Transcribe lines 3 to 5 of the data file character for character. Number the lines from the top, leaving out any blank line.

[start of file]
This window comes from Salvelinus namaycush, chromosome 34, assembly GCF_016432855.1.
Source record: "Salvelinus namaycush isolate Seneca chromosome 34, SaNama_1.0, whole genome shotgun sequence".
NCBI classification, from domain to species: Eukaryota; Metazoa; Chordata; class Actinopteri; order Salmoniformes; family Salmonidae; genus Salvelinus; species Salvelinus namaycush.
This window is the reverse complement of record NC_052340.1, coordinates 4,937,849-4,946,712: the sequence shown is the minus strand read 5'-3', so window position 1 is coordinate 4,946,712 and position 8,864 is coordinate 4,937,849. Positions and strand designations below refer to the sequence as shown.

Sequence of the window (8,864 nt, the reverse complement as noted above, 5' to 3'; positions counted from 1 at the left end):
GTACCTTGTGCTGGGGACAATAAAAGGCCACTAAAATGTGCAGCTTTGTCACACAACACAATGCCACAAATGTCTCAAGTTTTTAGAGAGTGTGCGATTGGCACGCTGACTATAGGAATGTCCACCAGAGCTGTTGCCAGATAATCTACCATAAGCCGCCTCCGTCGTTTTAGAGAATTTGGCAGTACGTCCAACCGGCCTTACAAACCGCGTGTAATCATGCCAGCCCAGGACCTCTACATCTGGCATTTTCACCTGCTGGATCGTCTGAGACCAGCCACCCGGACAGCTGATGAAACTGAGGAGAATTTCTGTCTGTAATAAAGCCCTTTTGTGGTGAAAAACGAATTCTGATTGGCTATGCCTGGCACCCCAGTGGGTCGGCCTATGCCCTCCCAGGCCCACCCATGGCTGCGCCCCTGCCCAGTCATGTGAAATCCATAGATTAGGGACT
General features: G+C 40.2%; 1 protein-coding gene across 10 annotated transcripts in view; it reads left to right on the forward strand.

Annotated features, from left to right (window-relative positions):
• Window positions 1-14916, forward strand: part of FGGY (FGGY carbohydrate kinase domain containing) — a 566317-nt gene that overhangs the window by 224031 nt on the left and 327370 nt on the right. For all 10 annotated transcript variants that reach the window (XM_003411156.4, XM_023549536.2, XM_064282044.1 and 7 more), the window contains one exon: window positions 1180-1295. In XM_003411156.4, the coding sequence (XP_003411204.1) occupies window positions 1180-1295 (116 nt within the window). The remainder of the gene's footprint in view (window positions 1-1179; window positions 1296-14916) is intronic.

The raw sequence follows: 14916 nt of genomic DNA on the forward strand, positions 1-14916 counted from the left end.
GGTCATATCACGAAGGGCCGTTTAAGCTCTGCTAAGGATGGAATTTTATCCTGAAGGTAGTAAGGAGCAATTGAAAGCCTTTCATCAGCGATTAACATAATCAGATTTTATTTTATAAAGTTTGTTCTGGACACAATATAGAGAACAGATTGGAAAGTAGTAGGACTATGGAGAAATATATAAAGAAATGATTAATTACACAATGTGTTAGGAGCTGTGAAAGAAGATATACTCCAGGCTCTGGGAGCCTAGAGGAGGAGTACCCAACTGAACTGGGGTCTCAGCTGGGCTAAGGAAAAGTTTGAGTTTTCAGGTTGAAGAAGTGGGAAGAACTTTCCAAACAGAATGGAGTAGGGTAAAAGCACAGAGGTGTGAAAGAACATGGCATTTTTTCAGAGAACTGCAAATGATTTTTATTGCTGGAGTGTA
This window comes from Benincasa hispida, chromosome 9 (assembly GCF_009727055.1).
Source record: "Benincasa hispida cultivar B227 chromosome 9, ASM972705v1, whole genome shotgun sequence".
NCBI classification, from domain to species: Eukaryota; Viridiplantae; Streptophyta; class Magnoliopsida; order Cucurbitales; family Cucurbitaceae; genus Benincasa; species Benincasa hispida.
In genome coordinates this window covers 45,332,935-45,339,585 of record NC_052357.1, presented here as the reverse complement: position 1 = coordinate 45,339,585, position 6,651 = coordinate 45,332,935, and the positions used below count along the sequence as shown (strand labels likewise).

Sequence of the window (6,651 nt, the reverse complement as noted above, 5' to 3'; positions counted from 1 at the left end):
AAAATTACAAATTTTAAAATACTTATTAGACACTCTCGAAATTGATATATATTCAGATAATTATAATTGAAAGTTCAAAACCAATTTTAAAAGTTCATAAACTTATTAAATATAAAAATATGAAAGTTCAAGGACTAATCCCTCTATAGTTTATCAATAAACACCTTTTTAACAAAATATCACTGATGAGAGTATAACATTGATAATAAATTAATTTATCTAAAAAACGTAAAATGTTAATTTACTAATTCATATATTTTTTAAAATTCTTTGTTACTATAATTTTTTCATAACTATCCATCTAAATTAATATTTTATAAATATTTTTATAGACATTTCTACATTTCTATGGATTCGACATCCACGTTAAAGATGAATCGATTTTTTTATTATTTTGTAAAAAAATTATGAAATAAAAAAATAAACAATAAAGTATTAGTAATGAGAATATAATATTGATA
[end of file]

NCBI classification, from domain to species: Eukaryota; Metazoa; Chordata; class Actinopteri; order Salmoniformes; family Salmonidae; genus Salvelinus; species Salvelinus namaycush.
This window is the reverse complement of record NC_052340.1, coordinates 4,937,849-4,946,712: the sequence shown is the minus strand read 5'-3', so window position 1 is coordinate 4,946,712 and position 8,864 is coordinate 4,937,849. Positions and strand designations below refer to the sequence as shown.

Sequence of the window (8,864 nt, the reverse complement as noted above, 5' to 3'; positions counted from 1 at the left end):